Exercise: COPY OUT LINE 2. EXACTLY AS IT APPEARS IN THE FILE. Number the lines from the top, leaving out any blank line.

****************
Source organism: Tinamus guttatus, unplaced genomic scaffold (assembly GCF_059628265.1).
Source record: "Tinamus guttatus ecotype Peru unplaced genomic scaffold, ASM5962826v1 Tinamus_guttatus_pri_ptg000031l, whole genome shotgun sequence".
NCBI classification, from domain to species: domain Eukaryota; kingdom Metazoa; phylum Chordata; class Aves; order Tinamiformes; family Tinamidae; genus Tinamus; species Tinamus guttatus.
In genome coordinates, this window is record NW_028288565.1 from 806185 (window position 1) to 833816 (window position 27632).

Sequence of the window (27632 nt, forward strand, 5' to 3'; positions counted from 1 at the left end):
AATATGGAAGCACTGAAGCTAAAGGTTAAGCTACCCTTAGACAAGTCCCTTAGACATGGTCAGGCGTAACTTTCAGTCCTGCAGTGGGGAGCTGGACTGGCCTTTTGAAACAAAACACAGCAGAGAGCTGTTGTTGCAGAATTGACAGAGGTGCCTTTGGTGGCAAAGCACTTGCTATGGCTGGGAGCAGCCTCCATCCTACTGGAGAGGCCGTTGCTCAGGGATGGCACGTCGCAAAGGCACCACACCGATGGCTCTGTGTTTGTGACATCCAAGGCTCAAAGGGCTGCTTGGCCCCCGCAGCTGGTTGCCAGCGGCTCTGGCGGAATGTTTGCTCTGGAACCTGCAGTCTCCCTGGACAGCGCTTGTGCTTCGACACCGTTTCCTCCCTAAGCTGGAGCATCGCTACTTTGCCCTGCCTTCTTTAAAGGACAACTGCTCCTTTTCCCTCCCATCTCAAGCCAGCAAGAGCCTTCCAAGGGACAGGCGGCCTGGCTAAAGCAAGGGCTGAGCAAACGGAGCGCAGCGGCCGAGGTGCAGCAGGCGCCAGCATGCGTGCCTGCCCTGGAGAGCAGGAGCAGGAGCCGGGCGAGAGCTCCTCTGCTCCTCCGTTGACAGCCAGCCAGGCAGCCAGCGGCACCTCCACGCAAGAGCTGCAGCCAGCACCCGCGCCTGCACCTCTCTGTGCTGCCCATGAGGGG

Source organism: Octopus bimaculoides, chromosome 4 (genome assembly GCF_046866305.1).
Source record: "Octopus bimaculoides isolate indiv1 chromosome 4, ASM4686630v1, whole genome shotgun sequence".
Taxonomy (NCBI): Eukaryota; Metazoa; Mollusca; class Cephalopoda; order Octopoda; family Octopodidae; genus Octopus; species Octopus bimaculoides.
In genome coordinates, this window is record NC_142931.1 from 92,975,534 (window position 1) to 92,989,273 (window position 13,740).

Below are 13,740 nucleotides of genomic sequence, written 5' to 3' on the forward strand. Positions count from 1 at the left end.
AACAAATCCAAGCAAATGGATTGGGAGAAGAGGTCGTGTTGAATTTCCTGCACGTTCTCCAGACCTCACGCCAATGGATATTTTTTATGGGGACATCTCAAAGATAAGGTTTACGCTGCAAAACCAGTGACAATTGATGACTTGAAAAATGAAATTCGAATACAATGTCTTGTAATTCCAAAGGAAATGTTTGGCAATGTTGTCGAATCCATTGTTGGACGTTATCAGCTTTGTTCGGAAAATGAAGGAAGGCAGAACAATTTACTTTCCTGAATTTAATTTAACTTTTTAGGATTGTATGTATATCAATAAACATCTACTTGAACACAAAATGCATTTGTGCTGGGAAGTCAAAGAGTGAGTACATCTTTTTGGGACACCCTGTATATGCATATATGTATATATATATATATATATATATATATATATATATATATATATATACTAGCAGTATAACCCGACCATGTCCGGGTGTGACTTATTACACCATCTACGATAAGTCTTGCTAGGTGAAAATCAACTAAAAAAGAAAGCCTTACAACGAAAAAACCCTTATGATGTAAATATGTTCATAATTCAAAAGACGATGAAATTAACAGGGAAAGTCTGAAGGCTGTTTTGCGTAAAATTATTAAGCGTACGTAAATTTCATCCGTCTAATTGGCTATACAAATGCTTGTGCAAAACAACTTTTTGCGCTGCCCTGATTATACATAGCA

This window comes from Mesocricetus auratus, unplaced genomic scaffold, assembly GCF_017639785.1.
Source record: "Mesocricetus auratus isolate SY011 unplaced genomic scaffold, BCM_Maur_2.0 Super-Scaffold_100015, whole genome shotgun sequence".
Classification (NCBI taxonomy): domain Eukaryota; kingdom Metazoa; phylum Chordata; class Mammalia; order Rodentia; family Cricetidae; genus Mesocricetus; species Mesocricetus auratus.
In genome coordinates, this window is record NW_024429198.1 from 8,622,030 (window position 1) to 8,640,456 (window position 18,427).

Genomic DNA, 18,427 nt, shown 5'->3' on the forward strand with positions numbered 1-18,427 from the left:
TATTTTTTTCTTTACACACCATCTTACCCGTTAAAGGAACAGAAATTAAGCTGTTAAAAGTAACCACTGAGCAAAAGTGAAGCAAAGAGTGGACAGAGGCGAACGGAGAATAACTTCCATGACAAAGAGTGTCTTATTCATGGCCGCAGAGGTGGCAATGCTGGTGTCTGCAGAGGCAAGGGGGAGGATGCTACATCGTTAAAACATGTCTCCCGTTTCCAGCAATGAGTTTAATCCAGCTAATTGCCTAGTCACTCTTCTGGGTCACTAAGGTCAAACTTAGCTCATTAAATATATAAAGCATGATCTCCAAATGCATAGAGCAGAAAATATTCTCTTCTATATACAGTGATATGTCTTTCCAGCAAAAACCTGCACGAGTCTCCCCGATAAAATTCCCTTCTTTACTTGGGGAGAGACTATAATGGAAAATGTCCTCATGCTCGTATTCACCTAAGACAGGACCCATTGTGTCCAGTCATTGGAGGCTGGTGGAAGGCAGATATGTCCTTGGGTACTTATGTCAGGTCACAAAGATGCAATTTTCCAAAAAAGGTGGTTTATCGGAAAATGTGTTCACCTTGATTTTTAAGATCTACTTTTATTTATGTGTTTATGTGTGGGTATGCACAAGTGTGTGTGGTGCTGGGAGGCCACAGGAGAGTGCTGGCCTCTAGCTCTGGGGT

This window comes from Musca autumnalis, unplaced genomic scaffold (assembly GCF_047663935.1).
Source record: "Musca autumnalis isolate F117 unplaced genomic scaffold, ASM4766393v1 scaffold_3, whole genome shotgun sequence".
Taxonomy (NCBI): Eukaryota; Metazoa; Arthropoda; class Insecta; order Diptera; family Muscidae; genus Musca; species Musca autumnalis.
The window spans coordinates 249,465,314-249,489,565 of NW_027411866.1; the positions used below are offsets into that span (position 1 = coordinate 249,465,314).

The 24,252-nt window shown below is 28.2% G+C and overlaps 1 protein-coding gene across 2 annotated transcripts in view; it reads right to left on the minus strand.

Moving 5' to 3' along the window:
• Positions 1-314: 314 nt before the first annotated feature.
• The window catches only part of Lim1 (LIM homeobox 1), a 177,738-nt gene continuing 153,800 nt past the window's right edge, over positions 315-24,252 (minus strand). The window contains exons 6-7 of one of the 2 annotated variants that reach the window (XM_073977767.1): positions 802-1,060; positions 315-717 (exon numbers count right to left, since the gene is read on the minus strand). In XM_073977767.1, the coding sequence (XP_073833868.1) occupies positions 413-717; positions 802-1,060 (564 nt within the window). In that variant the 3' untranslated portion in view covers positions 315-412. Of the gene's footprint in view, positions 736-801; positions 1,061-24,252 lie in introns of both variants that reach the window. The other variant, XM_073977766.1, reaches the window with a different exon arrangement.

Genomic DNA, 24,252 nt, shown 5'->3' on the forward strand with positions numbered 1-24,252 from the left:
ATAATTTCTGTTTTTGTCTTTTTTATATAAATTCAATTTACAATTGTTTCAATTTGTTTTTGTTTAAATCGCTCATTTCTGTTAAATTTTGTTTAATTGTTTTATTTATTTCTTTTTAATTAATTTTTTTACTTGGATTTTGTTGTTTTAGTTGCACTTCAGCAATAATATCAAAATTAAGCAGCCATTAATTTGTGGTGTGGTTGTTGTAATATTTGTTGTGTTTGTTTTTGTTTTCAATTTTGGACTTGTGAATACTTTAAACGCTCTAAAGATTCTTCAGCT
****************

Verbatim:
Source record: "Tinamus guttatus ecotype Peru unplaced genomic scaffold, ASM5962826v1 Tinamus_guttatus_pri_ptg000031l, whole genome shotgun sequence".